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TTS post surgery

Posted by jamie k on 12/31/02 at 12:04 (104396)

Hi,
I just found your web site and was astonished to read about people having the same problems as myself.

I had TTS surgery and PF relief surgery in September. Two months after my surgery, I was still experiencing much pain around the incision area, plus swelling. My podiatrist sent me for physical therapy which really made the pain and swelling disappear. I was finally 'pain free' after battling with this for over 3 years. Then one day after almost three months went by, I woke up and the foot I had surgery on (left foot), the ball of my foot, mostly on the left side around to the incision was numb. I have a pulling sensation near the start of my incision which is about 5 inches long. Two of my toes (the smallest ones) are numb also. I went back to the podiatrist and she feels it might be either permenant nerve damage or more scare tissue. I am not convinced that this is the problem. She also wants to refer me to a neurologist. Does anyone have any advice or recommendations.

My symptoms started about 3 years ago, mostly my left foot. First only when I crawled out of bed in the mornings, then it got progressively worse, pain standing, pain walking, etc. I was positive (for TTS) in both legs/ankles when my podiatrist ordered the nerve relay testing; however, since my pain was mostly in my left foot I opted to have surgery first with that foot and then depending on its success try the right, but forget it.

Sorry to be so long winded. Jamie

Re: TTS post surgery

wendyn on 12/31/02 at 13:47 (104402)

jamie - don't worry about being long winded, there is no such thing here!

Unfortunately, you aren't the first person here with that experience, there seems to be too many. For some the surgery works great, it really depends on what was wrong with the foot in the first place.

Do you know what the doctor found when they operated the first time? Was there something causing a problem in the tunnel that they fixed?

Re: TTS post surgery

Sharon W on 12/31/02 at 14:17 (104403)

Sure sounds like scar tissue to me (but I am not a doctor). A number of people posting on these boards have described a similar pulling feeling near the incision, and it has turned out to be scar tissue. Scar tissue problems, if they are going to occur, often show their ugly faces (for the first time) between 2 and 5 months after surgery.

If you do have scar tissue, there are things that a good doctor can do about it, but the problem needs to be treated AGGRESSIVELY, and it needs to be done RIGHT AWAY. Your Dr. can inject the scarred area with steroids (Dr. Ed frequently recommends a steroid called Kenalog). Dr. Ed also likes to use something called Wydase, which has been used by plastic surgeons to dissolve scar tissue (unfortunately, it must be specially formulated by a pharmacy). The other thing your doctor could do for you, right now, is send you back to physical therapy.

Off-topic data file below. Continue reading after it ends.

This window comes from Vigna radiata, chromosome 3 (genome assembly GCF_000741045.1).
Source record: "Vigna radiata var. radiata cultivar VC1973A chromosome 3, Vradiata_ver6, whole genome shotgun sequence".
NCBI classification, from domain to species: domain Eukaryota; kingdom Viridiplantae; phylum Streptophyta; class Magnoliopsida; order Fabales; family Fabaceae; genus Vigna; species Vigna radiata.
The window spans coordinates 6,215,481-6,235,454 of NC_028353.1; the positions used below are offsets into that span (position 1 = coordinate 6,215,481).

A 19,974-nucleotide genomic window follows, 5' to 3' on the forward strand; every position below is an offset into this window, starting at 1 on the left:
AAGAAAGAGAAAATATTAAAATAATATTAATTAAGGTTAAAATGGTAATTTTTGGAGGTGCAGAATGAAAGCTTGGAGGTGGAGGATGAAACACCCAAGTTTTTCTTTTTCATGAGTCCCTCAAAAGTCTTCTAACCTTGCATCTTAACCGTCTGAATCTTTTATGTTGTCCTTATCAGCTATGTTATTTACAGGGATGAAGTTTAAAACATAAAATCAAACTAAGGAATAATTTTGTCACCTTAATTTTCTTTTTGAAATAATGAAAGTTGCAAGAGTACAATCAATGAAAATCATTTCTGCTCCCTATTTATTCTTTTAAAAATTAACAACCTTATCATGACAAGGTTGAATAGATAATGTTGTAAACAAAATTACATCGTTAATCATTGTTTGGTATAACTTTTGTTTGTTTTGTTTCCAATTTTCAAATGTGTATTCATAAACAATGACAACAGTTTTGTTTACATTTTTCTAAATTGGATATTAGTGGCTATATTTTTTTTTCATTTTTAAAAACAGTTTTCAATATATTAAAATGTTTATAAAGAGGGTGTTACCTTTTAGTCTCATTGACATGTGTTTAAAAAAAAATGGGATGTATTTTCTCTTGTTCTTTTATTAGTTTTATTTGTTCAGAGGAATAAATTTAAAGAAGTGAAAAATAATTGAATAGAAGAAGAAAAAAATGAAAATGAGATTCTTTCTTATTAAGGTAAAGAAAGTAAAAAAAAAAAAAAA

Therapeutic ultrasound can help to break up scar tissue, and that is done by a physical therapist. A physical therapist can also get you busy doing exercises that will help maintain/recover mobility in your foot and ankle. And if the therapist is skilled in deep tissue massage, that can be helpful as well.

Sharon

Re: TTS post surgery

jamie k on 1/06/03 at 08:51 (104947)

Thanks for the good information. My Doc told me that there was much tissue around the nerve which was constricting it and I believe a tendon.

Jamie

Re: TTS post surgery

wendyn on 12/31/02 at 13:47 (104402)

jamie - don't worry about being long winded, there is no such thing here!

Unfortunately, you aren't the first person here with that experience, there seems to be too many. For some the surgery works great, it really depends on what was wrong with the foot in the first place.

Do you know what the doctor found when they operated the first time? Was there something causing a problem in the tunnel that they fixed?

Re: TTS post surgery

Sharon W on 12/31/02 at 14:17 (104403)

Sure sounds like scar tissue to me (but I am not a doctor). A number of people posting on these boards have described a similar pulling feeling near the incision, and it has turned out to be scar tissue. Scar tissue problems, if they are going to occur, often show their ugly faces (for the first time) between 2 and 5 months after surgery.

If you do have scar tissue, there are things that a good doctor can do about it, but the problem needs to be treated AGGRESSIVELY, and it needs to be done RIGHT AWAY. Your Dr. can inject the scarred area with steroids (Dr. Ed frequently recommends a steroid called Kenalog). Dr. Ed also likes to use something called Wydase, which has been used by plastic surgeons to dissolve scar tissue (unfortunately, it must be specially formulated by a pharmacy). The other thing your doctor could do for you, right now, is send you back to physical therapy.

Therapeutic ultrasound can help to break up scar tissue, and that is done by a physical therapist. A physical therapist can also get you busy doing exercises that will help maintain/recover mobility in your foot and ankle. And if the therapist is skilled in deep tissue massage, that can be helpful as well.

Sharon

Re: TTS post surgery

jamie k on 1/06/03 at 08:51 (104947)

Thanks for the good information. My Doc told me that there was much tissue around the nerve which was constricting it and I believe a tendon.

Jamie